Sector News

  1. National Day of Action on the Overdose Crisis

    On February 21, 2017, a first national Day of Action will be held across Canada to demand different levels of government take meaningful and concrete action to address the opioid overdose epidemic devastating communities across the country. The demands include an end to the war on drugs, the removal of barriers to health care including immediate improved access to naloxone and opiate substitution therapy, and the implementation of policies that are informed by real life experiences of people who use drugs. Actions are taking place in Vancouver, Victoria, Edmonton, Ottawa, Toronto, Montreal, Halifax and other communities across Canada.

    Local organizations are seeking endorsements for their lists of demands. To sign on to the demands, or to find out more information about the actions taking place closer to you, visit https://www.facebook.com/events/371308773235925/?active_tab=about or contact admin@capud.ca.

  2. Injecting Risk Behaviours after Hepatitis C Virus Treatment in Australia

    Background

    Hepatitis C virus (HCV) infection prevalence is high among people who inject drugs (PWID) and is a major cause of morbidity and mortality among this population. Due to concerns that HCV treatment may increase injecting risk behaviours among people who inject drugs (PWID) the authors compared recent (past month) injecting risk behaviours between PWID who received and did not receive HCV treatment.

    Findings

    • Of the 124 Australian participants with a history of injection drug use, 69% were male with 68% treated for HCV infection.
    • HCV treatment was not associated with an increase in recent injection drug use (adjusted odds ratio (aOR) 1.06, 95% CI 0.93, 1.21). This is consistent with previous study findings.
    • HCV treatment was not associated with recent used needle and syringe borrowing (aOR 0.99, 95% CI 0.89, 1.08).
    • Treatment was associated with a decrease in recent ancillary injecting equipment sharing (aOR 0.85, 95% CI 0.74, 0.99). This is important given that sharing of equipment contributes to HCV transmission.
    • Although a small sample, the 24 participants who remained in follow-up (24 weeks) showed a significant decrease in injecting equipment sharing during follow-up. This is at least interesting to note because the side effects of interferon-based therapy mimic opioid withdrawal, which is a concern for some physicians (they worry that treatment might lead to relapse or an increase in drug use).

    Conclusion

    Hepatitis C virus assessment and treatment for people who inject drugs should be enhanced due to its effectiveness as it does not lead to increases in injection risk behaviours and has already been shown to be safe and effective for PWID populations.

    Alavi, M.,  Spelman, T.,  & Matthews, G.V. (2015). Injecting risk behaviours following treatment for hepatitis C virus infection among people who inject drugs: The Australian Trial in Acute Hepatitis C. International Journal of Drug Policy. Vol. 26. Issue 10, pp. 976-983.

  3. Cost-effectiveness of Harm Reduction Strategies

    Background

    Health care providers and governments across the globe are faced with an urgent task to improve health outcomes for PWID, specifically reducing increasing rates of HIV and HCV transmission.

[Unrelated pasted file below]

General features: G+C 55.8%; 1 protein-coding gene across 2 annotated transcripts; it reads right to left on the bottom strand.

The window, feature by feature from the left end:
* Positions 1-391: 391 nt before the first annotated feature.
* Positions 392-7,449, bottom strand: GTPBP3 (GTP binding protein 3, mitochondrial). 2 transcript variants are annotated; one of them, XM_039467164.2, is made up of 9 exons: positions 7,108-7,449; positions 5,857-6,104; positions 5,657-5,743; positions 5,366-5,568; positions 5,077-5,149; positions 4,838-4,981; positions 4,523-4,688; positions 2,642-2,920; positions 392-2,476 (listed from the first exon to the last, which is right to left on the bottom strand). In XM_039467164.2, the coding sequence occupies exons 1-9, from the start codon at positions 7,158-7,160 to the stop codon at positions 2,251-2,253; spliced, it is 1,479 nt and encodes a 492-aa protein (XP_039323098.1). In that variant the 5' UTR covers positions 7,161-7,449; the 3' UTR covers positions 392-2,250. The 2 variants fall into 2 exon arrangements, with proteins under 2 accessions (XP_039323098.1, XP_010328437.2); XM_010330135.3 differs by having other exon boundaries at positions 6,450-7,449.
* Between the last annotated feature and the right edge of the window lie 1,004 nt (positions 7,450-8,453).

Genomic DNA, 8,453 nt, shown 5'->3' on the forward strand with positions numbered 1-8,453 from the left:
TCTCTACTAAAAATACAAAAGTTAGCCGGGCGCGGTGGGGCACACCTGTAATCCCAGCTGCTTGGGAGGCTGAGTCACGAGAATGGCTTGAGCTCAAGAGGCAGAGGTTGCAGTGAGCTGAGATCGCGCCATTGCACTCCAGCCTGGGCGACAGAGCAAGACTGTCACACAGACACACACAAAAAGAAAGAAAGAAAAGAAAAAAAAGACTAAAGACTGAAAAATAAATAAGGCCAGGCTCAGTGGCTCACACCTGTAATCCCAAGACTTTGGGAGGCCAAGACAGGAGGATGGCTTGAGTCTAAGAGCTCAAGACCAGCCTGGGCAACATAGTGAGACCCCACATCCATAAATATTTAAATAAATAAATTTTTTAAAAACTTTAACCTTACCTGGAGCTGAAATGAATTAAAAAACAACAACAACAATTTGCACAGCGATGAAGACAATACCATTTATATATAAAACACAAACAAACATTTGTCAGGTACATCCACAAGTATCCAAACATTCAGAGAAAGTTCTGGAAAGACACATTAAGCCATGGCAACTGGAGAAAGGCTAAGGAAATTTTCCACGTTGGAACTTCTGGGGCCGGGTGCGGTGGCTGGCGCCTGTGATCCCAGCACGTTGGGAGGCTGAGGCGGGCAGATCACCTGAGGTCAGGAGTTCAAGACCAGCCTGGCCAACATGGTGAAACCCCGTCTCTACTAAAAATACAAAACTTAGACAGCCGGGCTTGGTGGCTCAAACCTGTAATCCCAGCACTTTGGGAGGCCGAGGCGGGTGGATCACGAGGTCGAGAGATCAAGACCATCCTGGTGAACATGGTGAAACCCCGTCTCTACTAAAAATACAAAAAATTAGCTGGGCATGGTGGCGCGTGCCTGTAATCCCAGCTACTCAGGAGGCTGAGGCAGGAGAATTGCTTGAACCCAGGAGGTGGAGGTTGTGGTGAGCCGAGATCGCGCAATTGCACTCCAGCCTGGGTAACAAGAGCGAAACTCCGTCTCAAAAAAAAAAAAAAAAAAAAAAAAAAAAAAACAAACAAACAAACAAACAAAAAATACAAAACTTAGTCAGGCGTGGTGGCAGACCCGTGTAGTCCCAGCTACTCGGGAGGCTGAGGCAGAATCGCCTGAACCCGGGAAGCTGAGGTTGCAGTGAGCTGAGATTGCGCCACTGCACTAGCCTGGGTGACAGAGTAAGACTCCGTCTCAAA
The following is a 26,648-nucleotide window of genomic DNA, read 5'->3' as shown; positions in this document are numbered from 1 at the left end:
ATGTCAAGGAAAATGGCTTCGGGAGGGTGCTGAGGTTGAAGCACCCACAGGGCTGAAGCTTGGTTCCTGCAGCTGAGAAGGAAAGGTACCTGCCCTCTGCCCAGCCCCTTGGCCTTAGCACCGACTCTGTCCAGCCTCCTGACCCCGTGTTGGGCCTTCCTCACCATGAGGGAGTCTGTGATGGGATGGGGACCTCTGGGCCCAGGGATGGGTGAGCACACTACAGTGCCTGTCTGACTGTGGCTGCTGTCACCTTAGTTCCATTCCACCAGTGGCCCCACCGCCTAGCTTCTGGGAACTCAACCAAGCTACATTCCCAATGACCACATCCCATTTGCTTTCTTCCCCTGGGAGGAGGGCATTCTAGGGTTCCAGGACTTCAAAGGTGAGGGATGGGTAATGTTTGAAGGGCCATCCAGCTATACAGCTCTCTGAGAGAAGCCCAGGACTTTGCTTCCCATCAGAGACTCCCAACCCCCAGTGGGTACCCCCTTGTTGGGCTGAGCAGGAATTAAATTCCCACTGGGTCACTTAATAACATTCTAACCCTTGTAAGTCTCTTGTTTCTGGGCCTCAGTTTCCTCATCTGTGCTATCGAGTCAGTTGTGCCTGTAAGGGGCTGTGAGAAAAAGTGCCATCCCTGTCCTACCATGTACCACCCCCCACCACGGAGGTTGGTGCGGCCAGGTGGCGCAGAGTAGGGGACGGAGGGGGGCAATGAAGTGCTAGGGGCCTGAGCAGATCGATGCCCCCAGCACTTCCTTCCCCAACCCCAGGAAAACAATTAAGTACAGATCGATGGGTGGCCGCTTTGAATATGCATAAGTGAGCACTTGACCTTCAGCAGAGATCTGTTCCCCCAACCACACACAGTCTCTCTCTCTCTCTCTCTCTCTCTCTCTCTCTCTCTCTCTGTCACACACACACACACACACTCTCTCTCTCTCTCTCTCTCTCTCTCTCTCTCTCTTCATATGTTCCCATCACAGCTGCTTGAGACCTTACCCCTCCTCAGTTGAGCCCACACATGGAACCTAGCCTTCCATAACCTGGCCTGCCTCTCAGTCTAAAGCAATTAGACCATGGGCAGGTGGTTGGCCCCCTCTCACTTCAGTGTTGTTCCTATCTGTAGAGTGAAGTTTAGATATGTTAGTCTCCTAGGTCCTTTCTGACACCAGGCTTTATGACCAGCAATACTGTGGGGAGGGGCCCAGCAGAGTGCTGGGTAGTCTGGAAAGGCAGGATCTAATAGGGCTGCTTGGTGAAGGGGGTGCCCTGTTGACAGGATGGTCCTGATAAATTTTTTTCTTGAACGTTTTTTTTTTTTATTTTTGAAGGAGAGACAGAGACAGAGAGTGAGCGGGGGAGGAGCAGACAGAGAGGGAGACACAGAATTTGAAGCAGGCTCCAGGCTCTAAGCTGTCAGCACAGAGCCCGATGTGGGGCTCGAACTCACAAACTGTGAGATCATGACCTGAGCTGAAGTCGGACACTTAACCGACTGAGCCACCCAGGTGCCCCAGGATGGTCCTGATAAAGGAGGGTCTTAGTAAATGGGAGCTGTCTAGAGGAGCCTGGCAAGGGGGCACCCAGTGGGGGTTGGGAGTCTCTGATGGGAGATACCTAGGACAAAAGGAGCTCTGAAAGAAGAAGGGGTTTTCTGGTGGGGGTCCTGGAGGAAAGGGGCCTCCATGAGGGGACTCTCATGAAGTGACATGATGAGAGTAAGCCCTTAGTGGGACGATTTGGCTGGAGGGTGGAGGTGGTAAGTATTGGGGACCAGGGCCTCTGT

Approach

    The authors assess needle exchange programs (NSPs), opioid substitution therapy (ORT), and antiretroviral therapy (ART) in isolation and then in combination.

    Findings

    Effectiveness and Cost-effectiveness of needle syringe programs (NSPs)

    • NSPs are generally the least expensive at $23 -$71 (US) per person each year. This variation is cost depends on region of the world and the delivery system (e.g. pharmacies, mobile outreach).

    Effectiveness and Cost effectiveness of opioid substitution therapy (OST)

    • OST is a structural intervention with other societal benefits. Although it is more expensive than NSP, the largest benefits relate to a reduction in the number and severity of relapses due to opiate use, as well as, lower rates of criminal activity and incarceration for drug related crimes. OSTs are particularly more cost effective when these factors are included in economic analyses.

    Effectiveness and Cost effectiveness of antiretroviral therapy ART

    • Several studies have shown that ART is cost-effective for both keeping people alive and for the prevention benefits it offers.
    • A Russian study found that ART would cost approximately $1501 (US) per QALY gained when targeted to PWID. This is considered good value for money.
    • ART costs are expected to decline by 2020

    Effectiveness and Cost effectiveness of combination strategies

    • Comprehensive strategies appear to be a better approach because generally no single harm reduction strategy is sufficient.
    • Research shows that needle syringe programs (NSPs), opioid substitution programs, and antiretroviral therapy (ART) together have shown to be effective to reduce drug dependency, reduce injection equipment sharing, improve quality of life, and avoid HIV infections.
    • Overall, the unit cost of harm reduction interventions is low, but it can vary based on type of provider, delivery model, and region.

    Conclusion

    Harm reduction interventions are good value for the money invested and improve health outcomes for PWID, as well as, the broader population. Currently, coverage of harm reduction programs is too low across almost all global regions. Although scaling up is costly, it is worthwhile not only for the societal benefits, but also for the significant returns on investment for governments.

    Wilson, D.P., Donald, B., Shattock, A.J., Wilson, D., and Fraser-Hunt, N. (2015). The cost-effectiveness of harm reduction. International Journal of Drug Policy. Vol. 26, pp. S5-S11.